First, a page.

Published on September 11th, 2013 | by Kim Stiglitz1
Quality vs. Quantity? Content Marketing Pros Pick Sides
While attending Content Marketing World (#CMWorld) in Cleveland this week, we had the opportunity to attend an all-star panel discussion called, Quality vs Quantity: How Much Content is Enough? How Good Does it Have to Be?
The content marketing pro panelists included:
- Joe Chernov, Kinvey
- Heather Meza, Cisco Systems
- Rob Murray, Skyword
- Marcus Sheridan, The Sales Lion (River Pools and Spas founder)
The panel, (and this was no shy panel), was moderated by Michael Brenner from SAP. They passionately, and at times, heatedly debated content marketing topics including the hot topic as to whether quality vs. quantity is most important. To answer that, here’s a recap of the discussion, and then you can choose what side of the fence you’re on.
Quantity vs. Quality – Which is better for content marketing?
Joe: Quantity. You can create something awesome, then have to go back and take 3 months to create your next great thing. What happens during that time?
Marcus: Quantity. What is “good”? Today, someone might like it, tomorrow not so much. It’s intimidating for people who are too afraid to create content because they think it must be epic. Let quantity lead to quality. Content marketing is not launching a rocket. Just do it.
Heather: Quality. If your content is full of noise and is crap, people will run from it (bounce). It’s a balance.
Rob: Quality. Your company content standards and quality guidelines will dictate what is good. It’s an on-going process. You learn from what you’ve done and you can do more from there.
What is the main objective of content marketing?
Rob: We recently surveyed 200 marketers, and they replied that engagement, then brand awareness followed by lead generation are the main objectives.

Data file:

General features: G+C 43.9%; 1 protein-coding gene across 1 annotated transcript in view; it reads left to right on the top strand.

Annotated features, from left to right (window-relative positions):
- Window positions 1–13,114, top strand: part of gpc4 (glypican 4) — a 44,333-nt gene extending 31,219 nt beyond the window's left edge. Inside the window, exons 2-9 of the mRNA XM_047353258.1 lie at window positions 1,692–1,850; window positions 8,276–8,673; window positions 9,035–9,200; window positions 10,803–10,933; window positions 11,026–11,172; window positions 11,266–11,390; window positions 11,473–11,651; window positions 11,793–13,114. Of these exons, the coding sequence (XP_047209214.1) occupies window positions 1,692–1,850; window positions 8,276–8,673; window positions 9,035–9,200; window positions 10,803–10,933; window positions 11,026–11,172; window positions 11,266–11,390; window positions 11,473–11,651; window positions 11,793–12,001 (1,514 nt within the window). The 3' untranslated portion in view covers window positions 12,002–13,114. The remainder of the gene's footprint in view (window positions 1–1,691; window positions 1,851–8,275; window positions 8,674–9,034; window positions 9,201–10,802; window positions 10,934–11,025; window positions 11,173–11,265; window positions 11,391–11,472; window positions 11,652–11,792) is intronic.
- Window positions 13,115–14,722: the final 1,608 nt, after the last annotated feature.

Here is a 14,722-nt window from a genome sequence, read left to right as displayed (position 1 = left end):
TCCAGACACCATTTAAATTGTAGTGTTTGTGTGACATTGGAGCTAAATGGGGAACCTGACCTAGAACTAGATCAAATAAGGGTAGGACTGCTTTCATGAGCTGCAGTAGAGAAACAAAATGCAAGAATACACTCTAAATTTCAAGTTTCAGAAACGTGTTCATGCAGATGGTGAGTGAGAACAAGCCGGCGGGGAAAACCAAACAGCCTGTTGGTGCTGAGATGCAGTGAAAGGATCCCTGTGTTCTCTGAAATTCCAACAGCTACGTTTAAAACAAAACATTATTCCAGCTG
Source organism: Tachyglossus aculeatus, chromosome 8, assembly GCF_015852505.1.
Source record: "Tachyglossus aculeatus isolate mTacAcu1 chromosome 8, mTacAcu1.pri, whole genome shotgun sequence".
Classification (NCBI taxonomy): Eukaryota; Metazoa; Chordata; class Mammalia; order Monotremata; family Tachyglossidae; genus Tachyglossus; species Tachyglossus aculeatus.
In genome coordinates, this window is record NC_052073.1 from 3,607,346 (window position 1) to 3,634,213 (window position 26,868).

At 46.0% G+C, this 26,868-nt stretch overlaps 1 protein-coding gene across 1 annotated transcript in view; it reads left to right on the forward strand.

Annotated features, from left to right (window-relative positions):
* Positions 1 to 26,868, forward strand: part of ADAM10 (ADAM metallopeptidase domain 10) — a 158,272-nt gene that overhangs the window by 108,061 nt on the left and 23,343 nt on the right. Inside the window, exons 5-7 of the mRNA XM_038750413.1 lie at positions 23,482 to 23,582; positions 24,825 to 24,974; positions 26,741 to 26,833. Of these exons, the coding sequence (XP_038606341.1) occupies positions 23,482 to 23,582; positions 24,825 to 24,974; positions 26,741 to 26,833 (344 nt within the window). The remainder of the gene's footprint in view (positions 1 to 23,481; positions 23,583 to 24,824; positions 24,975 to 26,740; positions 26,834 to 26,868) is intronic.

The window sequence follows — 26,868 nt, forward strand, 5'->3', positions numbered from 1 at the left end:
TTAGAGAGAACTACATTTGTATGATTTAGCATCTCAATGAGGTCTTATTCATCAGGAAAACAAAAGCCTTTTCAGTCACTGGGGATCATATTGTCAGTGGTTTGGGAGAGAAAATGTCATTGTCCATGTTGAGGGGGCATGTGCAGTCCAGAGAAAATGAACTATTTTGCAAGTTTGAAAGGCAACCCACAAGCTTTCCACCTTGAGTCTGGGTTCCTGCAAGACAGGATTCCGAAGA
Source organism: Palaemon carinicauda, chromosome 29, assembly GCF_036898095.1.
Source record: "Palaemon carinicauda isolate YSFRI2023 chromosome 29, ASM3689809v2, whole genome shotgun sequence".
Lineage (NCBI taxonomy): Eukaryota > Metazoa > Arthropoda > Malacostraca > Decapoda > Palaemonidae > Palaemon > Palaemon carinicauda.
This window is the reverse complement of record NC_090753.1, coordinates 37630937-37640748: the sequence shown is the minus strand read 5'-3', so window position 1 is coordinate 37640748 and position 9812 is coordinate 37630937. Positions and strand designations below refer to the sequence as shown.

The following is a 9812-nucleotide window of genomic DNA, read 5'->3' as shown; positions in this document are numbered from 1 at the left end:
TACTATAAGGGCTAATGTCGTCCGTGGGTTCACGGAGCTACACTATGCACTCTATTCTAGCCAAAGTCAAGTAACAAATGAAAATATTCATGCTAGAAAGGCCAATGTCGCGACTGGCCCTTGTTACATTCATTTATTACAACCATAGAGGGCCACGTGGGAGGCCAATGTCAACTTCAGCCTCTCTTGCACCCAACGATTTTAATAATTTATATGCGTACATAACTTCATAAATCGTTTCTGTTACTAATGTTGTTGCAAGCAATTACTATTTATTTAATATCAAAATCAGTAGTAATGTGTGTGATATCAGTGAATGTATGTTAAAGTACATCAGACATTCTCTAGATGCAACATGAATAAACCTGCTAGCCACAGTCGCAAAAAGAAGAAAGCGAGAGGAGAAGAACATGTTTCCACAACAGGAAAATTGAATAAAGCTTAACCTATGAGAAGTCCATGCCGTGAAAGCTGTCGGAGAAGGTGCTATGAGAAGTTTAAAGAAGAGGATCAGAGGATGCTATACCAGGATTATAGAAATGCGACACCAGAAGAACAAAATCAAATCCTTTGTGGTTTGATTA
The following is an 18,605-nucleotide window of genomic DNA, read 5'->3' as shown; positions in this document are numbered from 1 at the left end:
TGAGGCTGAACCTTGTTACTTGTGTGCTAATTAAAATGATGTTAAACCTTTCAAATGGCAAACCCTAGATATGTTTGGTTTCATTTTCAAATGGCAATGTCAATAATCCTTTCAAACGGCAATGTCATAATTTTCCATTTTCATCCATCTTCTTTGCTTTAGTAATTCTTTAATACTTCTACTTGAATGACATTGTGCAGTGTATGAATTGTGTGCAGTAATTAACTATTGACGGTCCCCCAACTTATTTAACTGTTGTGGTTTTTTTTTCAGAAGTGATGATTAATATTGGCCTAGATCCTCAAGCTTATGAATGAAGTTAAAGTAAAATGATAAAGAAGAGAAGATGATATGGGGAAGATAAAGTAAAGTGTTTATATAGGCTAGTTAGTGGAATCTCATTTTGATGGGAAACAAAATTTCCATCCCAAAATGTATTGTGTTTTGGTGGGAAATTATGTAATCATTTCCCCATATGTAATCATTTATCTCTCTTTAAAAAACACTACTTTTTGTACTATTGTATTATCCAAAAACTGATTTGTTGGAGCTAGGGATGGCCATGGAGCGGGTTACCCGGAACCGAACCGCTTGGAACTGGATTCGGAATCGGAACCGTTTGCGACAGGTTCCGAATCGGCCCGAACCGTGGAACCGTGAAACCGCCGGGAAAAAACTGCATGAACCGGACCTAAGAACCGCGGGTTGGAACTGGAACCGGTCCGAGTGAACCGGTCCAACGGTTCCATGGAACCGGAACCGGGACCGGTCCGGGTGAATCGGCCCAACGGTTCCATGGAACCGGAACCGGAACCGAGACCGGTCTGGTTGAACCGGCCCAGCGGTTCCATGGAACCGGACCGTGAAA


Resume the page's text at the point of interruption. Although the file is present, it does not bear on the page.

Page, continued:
Heather: The power of content marketing is lead generation. Content Marketing fuels the sales funnel.
Joe: Marketing’s job is to get the sales team enough leads and let them sell. Generate awareness.
Marcus: Your company’s job (and that of your content) is to be the best teacher and facilitator for your customers.
Should Content Marketing Be Forced to Prove ROI (Return on Investment)?
Marcus: Yes. If we ever want this industry to move forward. *Note: His blog has generated over $2 million in sales for River Pools and Spas. That’s some compelling ROI.
Heather: Everything is measurable. If we use the right data, we should be able to prove ROI for our content efforts.
Joe: How many shipwrecks do lighthouses prevent? Who knows? Yes, content marketing will need to prove ROI, but revenue can’t be the only metric we measure.
Rob: Yes, most marketing efforts are required to provide some measurable return.
How Much Should We Spend on Design? How Pretty Does it Need to Be?
Heather: Your content needs to be readable, recognizable, searchable and shareable.
Rob: It must be relevant and digestible.
Marcus: Perfection is the death of all good things in marketing. It can be good enough.
Joe: Pretty gets shared and consumed, but balance it.
Brand Standards – How Much Should We Focus On Them or Break the Mold?
Joe : I quit my job because of so much focus on brand standards.
Heather: We get brand fatigue because we see everything we produce. We have to experiment. Don’t be afraid to switch it up.
Rob: It depends on what brand you are. Red Bull may be able to take more risks than a B2B company. You won’t get quality if you don’t have brand standards.
Marcus: I’m going to tell a story… there’s a cloud computing company with twelve employees. We spent an hour brainstorming questions their customers have about their product. Then we had all twelve employees spend 90 minutes for three days answering every question in the form of blog posts. It didn’t matter that the posts were from twelve different people because the content was so useful.
As you can see, even within the panel, there were mixed opinions about quality vs. quantity and on many of the other issues we face as content creators. What’s your take? Agree with one of the panelist? Or have a different point of view? Share in the comments.
© 2013 – 2014, Kim Stiglitz. All rights reserved.